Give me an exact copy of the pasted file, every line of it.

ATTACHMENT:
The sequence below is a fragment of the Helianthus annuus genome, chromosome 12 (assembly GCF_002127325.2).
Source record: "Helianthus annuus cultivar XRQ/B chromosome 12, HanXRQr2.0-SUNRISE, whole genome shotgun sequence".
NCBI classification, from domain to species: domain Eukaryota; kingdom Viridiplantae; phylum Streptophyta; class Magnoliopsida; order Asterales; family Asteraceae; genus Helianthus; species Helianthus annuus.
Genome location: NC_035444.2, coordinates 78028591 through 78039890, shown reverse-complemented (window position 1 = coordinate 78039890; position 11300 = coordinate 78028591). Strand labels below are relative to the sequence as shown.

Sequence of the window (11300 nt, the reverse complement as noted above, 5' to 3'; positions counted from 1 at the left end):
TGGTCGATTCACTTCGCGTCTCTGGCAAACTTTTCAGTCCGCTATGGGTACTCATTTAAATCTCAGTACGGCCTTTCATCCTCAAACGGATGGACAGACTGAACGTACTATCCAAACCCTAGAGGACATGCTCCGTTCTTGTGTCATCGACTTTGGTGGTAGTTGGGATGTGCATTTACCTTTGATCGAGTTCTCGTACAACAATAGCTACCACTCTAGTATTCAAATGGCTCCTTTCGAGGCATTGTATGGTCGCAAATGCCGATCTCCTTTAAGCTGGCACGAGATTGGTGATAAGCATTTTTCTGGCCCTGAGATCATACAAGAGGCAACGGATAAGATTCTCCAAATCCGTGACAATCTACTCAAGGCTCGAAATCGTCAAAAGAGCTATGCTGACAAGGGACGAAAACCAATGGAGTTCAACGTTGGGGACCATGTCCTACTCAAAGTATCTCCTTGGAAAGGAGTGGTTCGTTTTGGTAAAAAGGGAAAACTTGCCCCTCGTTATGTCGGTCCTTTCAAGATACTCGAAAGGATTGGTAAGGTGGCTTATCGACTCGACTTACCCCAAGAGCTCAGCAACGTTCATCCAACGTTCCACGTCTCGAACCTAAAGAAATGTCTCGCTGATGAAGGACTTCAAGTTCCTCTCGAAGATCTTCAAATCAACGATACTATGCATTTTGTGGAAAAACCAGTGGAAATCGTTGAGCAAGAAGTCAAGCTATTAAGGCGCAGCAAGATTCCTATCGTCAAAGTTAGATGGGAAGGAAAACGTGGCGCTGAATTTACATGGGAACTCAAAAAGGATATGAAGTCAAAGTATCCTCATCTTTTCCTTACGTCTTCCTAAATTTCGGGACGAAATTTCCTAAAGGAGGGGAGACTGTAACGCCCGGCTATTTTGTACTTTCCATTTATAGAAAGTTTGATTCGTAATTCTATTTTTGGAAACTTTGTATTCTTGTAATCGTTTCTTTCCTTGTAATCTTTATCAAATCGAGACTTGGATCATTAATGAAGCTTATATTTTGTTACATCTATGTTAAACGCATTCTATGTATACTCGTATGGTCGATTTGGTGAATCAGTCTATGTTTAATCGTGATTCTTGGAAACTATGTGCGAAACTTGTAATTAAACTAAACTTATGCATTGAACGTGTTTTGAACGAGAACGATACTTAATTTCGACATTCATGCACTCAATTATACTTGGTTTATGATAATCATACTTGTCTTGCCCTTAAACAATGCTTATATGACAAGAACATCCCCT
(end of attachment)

The sequence below is a fragment of the Helianthus annuus genome, chromosome 12 (assembly GCF_002127325.2).
Source record: "Helianthus annuus cultivar XRQ/B chromosome 12, HanXRQr2.0-SUNRISE, whole genome shotgun sequence".
NCBI classification, from domain to species: domain Eukaryota; kingdom Viridiplantae; phylum Streptophyta; class Magnoliopsida; order Asterales; family Asteraceae; genus Helianthus; species Helianthus annuus.
Genome location: NC_035444.2, coordinates 78028591 through 78039890, shown reverse-complemented (window position 1 = coordinate 78039890; position 11300 = coordinate 78028591). Strand labels below are relative to the sequence as shown.

Sequence of the window (11300 nt, the reverse complement as noted above, 5' to 3'; positions counted from 1 at the left end):
TGGTCGATTCACTTCGCGTCTCTGGCAAACTTTTCAGTCCGCTATGGGTACTCATTTAAATCTCAGTACGGCCTTTCATCCTCAAACGGATGGACAGACTGAACGTACTATCCAAACCCTAGAGGACATGCTCCGTTCTTGTGTCATCGACTTTGGTGGTAGTTGGGATGTGCATTTACCTTTGATCGAGTTCTCGTACAACAATAGCTACCACTCTAGTATTCAAATGGCTCCTTTCGAGGCATTGTATGGTCGCAAATGCCGATCTCCTTTAAGCTGGCACGAGATTGGTGATAAGCATTTTTCTGGCCCTGAGATCATACAAGAGGCAACGGATAAGATTCTCCAAATCCGTGACAATCTACTCAAGGCTCGAAATCGTCAAAAGAGCTATGCTGACAAGGGACGAAAACCAATGGAGTTCAACGTTGGGGACCATGTCCTACTCAAAGTATCTCCTTGGAAAGGAGTGGTTCGTTTTGGTAAAAAGGGAAAACTTGCCCCTCGTTATGTCGGTCCTTTCAAGATACTCGAAAGGATTGGTAAGGTGGCTTATCGACTCGACTTACCCCAAGAGCTCAGCAACGTTCATCCAACGTTCCACGTCTCGAACCTAAAGAAATGTCTCGCTGATGAAGGACTTCAAGTTCCTCTCGAAGATCTTCAAATCAACGATACTATGCATTTTGTGGAAAAACCAGTGGAAATCGTTGAGCAAGAAGTCAAGCTATTAAGGCGCAGCAAGATTCCTATCGTCAAAGTTAGATGGGAAGGAAAACGTGGCGCTGAATTTACATGGGAACTCAAAAAGGATATGAAGTCAAAGTATCCTCATCTTTTCCTTACGTCTTCCTAAATTTCGGGACGAAATTTCCTAAAGGAGGGGAGACTGTAACGCCCGGCTATTTTGTACTTTCCATTTATAGAAAGTTTGATTCGTAATTCTATTTTTGGAAACTTTGTATTCTTGTAATCGTTTCTTTCCTTGTAATCTTTATCAAATCGAGACTTGGATCATTAATGAAGCTTATATTTTGTTACATCTATGTTAAACGCATTCTATGTATACTCGTATGGTCGATTTGGTGAATCAGTCTATGTTTAATCGTGATTCTTGGAAACTATGTGCGAAACTTGTAATTAAACTAAACTTATGCATTGAACGTGTTTTGAACGAGAACGATACTTAATTTCGACATTCATGCACTCAATTATACTTGGTTTATGATAATCATACTTGTCTTGCCCTTAAACAATGCTTATATGACAAGAACATCCCCT